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Oxford Dictionary of Chemistry is a popular and authoritative guide to all aspects of its discipline. With over 5,000 entries, its broad coverage includes physical chemistry and biochemistry, and is heavily informed by the most current research.
For this eighth edition, the dictionary has been fully revised, making it the most up-to-date reference work of its kind. Almost 200 entirely new entries have been added, including bioethanol, genome, molecular spintronics, oganesson, phosphorylation, and reticular chemistry. Areas such as analytical chemistry, environmental chemistry, and organic chemistry have been expanded to reflect recent developments in the field.
The dictionary's supplementary material has also been enhanced as new diagrams provide readers with useful visual aids, and the appendices have been substantially updated. All web links have been revised and updated, and are easily accessible via the companion website.
A to Z entires
The Greek alphabet
The periodic table
The chemical elements
Nobel prizes in chemistry
Jonathan Law has worked in reference publishing for nearly 30 years and is a director of Market House Books Ltd. He is the editor or co-editor of several other books in the Oxford Quick Reference series, including A Dictionary of Finance and Banking and A Dictionary of Business and Management.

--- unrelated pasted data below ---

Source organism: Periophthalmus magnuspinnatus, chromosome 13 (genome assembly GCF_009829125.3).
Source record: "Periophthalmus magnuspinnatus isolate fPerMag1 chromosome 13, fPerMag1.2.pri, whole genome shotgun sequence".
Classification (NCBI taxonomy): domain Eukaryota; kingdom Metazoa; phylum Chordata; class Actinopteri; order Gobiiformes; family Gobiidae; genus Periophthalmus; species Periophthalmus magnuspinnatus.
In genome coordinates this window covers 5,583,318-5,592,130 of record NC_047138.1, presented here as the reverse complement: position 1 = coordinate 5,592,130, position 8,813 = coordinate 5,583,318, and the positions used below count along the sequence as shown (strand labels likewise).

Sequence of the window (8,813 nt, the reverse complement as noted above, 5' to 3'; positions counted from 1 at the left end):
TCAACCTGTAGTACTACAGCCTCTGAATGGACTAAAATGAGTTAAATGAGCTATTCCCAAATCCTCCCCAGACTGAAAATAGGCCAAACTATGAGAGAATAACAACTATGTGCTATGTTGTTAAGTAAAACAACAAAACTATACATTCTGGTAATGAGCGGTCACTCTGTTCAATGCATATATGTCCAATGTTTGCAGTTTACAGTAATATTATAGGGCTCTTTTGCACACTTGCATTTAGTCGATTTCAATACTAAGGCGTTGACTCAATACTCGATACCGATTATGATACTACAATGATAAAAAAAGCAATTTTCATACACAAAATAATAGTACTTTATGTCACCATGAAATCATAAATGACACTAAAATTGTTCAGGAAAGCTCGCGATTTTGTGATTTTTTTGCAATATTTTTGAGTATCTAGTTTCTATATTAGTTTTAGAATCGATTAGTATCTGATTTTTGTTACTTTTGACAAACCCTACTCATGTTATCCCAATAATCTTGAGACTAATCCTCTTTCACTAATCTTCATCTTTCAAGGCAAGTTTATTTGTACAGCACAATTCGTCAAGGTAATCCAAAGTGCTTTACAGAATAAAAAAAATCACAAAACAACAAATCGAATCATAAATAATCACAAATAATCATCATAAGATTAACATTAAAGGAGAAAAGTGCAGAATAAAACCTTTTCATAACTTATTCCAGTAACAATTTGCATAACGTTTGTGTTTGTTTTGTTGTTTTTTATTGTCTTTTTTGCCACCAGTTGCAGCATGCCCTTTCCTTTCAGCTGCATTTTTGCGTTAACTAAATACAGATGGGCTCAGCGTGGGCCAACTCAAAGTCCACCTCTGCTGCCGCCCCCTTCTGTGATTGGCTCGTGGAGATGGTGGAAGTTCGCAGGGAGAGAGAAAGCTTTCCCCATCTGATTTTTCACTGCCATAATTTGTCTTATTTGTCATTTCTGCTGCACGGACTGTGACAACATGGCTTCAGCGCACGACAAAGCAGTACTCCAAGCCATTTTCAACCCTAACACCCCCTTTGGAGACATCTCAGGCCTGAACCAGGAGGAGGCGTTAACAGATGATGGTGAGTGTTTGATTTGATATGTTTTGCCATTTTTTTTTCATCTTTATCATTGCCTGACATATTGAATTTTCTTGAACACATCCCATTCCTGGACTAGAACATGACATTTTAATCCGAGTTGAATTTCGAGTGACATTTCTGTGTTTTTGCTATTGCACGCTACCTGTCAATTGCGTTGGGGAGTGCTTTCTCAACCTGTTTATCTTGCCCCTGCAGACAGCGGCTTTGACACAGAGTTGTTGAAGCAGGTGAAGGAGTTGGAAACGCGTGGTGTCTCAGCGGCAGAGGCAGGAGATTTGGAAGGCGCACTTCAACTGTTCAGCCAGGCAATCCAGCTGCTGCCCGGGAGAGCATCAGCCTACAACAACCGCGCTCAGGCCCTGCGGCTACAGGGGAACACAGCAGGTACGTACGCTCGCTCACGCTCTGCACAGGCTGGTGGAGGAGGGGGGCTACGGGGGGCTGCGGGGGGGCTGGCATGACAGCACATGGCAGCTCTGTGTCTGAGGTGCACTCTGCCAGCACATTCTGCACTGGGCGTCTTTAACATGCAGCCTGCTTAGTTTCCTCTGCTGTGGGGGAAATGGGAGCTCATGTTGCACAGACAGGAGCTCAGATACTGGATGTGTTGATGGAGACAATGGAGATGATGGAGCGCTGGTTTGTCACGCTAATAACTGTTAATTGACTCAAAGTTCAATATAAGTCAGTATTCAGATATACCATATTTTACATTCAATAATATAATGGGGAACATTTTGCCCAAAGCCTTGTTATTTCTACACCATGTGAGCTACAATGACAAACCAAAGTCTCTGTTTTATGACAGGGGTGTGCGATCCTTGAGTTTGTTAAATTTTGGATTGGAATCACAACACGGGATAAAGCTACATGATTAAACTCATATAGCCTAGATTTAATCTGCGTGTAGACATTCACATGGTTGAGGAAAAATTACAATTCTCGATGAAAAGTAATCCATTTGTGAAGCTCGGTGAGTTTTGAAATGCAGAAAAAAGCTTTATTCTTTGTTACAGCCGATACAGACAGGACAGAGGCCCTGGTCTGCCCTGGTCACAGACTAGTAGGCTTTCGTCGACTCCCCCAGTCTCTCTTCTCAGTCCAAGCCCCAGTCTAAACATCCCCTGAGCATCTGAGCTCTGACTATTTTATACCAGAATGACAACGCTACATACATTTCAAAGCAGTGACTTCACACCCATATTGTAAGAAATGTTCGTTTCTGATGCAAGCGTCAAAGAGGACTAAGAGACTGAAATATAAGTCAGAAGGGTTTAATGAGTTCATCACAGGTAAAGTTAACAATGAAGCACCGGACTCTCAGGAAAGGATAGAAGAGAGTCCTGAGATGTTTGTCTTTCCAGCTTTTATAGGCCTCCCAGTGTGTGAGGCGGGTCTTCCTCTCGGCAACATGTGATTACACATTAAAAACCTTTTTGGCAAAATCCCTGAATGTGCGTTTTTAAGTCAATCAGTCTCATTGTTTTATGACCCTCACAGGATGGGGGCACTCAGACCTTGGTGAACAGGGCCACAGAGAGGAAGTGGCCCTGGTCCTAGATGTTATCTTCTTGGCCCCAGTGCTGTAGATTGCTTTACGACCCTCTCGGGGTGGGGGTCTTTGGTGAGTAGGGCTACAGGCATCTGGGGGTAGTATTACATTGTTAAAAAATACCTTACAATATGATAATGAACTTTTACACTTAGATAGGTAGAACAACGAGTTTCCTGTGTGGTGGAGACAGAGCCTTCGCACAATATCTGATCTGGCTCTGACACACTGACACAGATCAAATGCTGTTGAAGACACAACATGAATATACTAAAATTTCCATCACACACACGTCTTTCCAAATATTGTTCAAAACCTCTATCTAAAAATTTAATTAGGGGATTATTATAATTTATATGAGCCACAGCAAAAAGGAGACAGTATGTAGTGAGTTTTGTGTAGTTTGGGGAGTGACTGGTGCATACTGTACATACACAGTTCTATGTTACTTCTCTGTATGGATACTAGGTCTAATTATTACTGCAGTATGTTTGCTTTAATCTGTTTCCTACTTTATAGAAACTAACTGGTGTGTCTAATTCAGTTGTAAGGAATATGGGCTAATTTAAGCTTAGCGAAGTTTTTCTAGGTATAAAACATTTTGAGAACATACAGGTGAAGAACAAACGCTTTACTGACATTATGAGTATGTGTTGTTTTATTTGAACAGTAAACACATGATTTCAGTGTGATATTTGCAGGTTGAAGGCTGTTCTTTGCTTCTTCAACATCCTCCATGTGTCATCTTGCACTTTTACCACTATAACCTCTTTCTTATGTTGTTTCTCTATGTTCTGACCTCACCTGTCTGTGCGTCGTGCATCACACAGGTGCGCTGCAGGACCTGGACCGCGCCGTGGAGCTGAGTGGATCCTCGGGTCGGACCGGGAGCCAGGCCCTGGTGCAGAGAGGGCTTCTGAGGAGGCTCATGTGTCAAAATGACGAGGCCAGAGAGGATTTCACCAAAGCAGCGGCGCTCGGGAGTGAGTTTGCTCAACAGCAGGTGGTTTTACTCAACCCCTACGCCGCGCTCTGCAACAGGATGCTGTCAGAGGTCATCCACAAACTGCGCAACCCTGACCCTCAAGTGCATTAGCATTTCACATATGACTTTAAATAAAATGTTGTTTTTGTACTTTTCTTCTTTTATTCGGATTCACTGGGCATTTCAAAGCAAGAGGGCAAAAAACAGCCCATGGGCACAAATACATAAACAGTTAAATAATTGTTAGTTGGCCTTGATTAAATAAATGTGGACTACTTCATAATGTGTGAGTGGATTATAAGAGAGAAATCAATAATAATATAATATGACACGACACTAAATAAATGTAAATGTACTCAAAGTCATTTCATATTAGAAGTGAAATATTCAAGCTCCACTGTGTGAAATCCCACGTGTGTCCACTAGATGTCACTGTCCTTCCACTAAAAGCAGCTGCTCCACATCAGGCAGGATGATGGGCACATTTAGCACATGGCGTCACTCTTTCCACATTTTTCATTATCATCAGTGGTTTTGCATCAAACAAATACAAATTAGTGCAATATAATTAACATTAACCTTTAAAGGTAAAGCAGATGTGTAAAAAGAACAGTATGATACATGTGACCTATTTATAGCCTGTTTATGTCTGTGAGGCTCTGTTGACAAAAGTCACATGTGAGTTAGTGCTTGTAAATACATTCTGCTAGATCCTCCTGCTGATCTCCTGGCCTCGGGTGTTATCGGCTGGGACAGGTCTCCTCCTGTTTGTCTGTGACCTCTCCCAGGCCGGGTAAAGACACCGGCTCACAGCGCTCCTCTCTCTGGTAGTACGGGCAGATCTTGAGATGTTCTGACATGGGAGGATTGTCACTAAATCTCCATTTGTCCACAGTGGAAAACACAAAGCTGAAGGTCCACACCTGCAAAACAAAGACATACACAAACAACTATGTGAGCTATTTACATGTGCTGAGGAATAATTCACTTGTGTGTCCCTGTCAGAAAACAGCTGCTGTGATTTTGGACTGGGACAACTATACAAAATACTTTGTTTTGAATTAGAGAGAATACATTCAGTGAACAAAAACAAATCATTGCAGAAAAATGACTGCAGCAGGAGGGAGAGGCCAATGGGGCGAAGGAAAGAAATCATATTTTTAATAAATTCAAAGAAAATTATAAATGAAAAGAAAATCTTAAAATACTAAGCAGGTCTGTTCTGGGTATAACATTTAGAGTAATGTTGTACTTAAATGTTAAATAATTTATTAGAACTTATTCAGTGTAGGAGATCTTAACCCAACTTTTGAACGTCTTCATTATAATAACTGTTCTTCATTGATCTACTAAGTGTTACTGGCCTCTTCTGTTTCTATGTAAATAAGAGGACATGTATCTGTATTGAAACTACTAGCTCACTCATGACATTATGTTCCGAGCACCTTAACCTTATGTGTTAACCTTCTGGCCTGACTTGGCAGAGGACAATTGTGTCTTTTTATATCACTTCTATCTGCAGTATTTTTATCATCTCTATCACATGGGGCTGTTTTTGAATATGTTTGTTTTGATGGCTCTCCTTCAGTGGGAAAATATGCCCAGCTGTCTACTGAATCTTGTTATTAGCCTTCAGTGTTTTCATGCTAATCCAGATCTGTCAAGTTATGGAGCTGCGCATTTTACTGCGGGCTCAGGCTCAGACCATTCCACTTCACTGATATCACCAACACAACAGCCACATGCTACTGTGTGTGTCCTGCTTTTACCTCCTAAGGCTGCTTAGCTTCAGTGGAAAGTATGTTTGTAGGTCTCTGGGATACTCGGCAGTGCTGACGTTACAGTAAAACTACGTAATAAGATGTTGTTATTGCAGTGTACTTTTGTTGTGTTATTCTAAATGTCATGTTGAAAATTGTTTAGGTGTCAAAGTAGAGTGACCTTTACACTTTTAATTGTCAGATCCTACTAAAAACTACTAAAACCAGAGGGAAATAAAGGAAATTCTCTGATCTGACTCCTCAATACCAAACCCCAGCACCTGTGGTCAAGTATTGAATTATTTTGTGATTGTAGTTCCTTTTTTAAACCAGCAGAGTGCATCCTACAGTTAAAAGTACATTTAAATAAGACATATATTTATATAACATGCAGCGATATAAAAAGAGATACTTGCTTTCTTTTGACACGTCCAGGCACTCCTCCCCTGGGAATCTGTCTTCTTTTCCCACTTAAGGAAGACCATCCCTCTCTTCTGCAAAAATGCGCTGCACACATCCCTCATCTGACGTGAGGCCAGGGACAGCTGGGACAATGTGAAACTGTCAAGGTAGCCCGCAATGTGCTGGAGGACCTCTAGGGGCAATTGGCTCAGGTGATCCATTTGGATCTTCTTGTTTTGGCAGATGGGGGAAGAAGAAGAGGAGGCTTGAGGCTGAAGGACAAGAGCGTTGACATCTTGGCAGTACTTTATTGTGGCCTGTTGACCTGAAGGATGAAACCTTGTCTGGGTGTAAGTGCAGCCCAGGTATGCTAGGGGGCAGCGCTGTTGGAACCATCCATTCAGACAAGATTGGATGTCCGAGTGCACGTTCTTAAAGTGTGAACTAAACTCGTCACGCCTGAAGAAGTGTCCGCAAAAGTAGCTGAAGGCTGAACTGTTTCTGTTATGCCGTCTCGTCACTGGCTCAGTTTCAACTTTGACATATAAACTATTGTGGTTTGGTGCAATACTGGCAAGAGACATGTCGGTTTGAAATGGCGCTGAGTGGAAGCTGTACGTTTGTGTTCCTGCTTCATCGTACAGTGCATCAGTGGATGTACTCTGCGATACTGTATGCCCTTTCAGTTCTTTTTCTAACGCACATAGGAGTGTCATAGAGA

Richard Rennie, BSc, MSc, PhD, has conducted research at the Universities of Aberdeen, Oxford, Cambridge, and California, Santa Barbara. His main interest is in the theory of the structure of matter. He has written a number of articles and reviews. He has contributed to several other reference books, including the Oxford Dictionary of Physics. He wrote the Facts on File Dictionary of Atomic and Nuclear Physics which was published in 2003. He has taught mathematics, physics, and chemistry at various Sixth Form Colleges and is a Senior Invigilator for the University of Cambridge.
Review of a previous edition:
"A favorite. It should be in every classroom and library [...] the reader is drawn inevitably from one entry to the next, merely to satisfy curiosity"
– School Science Review